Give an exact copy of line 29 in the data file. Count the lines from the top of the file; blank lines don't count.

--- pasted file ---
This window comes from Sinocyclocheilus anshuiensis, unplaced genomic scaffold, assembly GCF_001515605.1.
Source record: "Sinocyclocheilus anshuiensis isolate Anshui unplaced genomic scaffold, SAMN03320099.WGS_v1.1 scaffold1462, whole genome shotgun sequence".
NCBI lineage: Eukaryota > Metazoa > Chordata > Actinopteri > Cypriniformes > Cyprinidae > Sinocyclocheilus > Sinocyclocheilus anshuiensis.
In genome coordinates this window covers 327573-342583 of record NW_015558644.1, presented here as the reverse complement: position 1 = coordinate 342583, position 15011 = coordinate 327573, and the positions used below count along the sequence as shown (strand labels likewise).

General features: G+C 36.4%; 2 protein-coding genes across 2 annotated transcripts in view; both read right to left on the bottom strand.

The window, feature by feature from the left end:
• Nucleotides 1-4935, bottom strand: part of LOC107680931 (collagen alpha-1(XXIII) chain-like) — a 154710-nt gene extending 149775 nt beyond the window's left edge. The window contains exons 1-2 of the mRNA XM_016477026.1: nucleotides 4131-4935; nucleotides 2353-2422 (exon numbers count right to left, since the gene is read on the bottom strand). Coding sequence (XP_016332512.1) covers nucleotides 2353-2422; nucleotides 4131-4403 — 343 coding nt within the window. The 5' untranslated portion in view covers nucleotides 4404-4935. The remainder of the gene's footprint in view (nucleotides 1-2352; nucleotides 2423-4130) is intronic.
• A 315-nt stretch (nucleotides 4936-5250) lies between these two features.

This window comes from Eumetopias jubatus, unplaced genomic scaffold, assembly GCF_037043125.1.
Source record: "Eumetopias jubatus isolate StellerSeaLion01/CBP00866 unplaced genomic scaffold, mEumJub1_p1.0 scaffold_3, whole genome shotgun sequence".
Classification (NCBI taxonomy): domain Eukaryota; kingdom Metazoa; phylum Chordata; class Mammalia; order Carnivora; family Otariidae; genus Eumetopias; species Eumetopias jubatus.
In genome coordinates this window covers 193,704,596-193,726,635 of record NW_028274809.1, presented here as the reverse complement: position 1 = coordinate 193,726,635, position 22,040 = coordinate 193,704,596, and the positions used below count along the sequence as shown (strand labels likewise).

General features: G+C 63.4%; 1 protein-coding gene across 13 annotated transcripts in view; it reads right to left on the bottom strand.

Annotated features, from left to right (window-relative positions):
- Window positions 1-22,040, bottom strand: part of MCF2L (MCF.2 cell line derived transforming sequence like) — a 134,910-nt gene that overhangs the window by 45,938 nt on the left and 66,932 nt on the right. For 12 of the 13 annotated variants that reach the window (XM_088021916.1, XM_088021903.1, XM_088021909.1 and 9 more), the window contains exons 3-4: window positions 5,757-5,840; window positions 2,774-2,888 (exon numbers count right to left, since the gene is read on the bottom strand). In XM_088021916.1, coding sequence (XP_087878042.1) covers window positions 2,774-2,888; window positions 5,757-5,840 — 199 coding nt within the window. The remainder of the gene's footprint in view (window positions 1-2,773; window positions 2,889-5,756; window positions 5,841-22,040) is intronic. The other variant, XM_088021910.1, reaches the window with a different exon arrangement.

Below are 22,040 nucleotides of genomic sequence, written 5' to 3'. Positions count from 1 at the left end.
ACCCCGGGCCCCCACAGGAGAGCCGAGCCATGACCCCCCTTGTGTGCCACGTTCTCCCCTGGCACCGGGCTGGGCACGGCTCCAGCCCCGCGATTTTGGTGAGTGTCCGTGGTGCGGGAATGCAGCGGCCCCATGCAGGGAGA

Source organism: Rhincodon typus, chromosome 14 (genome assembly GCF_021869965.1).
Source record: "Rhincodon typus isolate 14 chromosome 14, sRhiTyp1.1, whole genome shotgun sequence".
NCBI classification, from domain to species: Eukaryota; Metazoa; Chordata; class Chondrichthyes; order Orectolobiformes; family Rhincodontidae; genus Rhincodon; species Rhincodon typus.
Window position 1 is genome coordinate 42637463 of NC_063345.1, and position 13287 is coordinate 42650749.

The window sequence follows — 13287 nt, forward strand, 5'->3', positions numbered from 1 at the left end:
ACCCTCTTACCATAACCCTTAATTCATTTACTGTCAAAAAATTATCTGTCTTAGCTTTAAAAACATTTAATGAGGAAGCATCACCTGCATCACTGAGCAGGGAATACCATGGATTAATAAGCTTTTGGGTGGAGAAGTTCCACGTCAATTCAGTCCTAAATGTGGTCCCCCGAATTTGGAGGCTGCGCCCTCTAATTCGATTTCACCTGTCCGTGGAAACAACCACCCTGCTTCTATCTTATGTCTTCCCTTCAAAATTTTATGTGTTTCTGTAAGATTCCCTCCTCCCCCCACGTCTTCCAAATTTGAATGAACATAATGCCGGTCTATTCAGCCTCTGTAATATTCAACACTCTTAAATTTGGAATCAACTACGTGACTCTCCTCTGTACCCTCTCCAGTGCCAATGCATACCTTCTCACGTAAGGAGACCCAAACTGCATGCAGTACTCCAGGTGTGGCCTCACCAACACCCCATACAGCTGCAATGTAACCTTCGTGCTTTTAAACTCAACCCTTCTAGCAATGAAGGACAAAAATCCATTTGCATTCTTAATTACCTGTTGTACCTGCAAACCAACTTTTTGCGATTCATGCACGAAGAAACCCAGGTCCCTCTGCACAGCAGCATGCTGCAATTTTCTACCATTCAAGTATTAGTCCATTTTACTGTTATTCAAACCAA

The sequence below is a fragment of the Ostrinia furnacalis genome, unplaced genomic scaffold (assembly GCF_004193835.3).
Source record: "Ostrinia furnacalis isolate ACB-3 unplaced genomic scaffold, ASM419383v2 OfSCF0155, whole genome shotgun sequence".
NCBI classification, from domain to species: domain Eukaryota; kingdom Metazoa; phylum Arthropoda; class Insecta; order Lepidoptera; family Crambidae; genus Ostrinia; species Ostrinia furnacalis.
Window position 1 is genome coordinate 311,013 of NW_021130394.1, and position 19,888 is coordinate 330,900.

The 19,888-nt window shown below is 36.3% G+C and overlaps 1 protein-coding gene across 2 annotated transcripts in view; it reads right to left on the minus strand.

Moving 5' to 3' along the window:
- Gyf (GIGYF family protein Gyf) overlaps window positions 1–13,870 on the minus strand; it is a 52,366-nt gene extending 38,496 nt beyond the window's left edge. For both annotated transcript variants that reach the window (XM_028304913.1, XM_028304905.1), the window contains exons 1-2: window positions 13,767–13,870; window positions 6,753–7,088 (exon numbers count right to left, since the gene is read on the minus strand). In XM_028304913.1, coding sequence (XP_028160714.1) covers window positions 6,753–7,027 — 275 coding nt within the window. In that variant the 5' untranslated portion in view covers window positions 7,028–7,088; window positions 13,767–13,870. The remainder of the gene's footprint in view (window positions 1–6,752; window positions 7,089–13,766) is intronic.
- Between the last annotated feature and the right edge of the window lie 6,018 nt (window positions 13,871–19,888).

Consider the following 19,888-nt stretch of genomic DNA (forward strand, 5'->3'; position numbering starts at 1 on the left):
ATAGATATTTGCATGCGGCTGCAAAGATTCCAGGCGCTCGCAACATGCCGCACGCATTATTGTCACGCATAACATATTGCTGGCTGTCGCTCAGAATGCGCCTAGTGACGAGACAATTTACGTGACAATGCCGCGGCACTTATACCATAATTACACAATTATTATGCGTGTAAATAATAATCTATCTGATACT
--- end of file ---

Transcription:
Moving 5' to 3' along the window: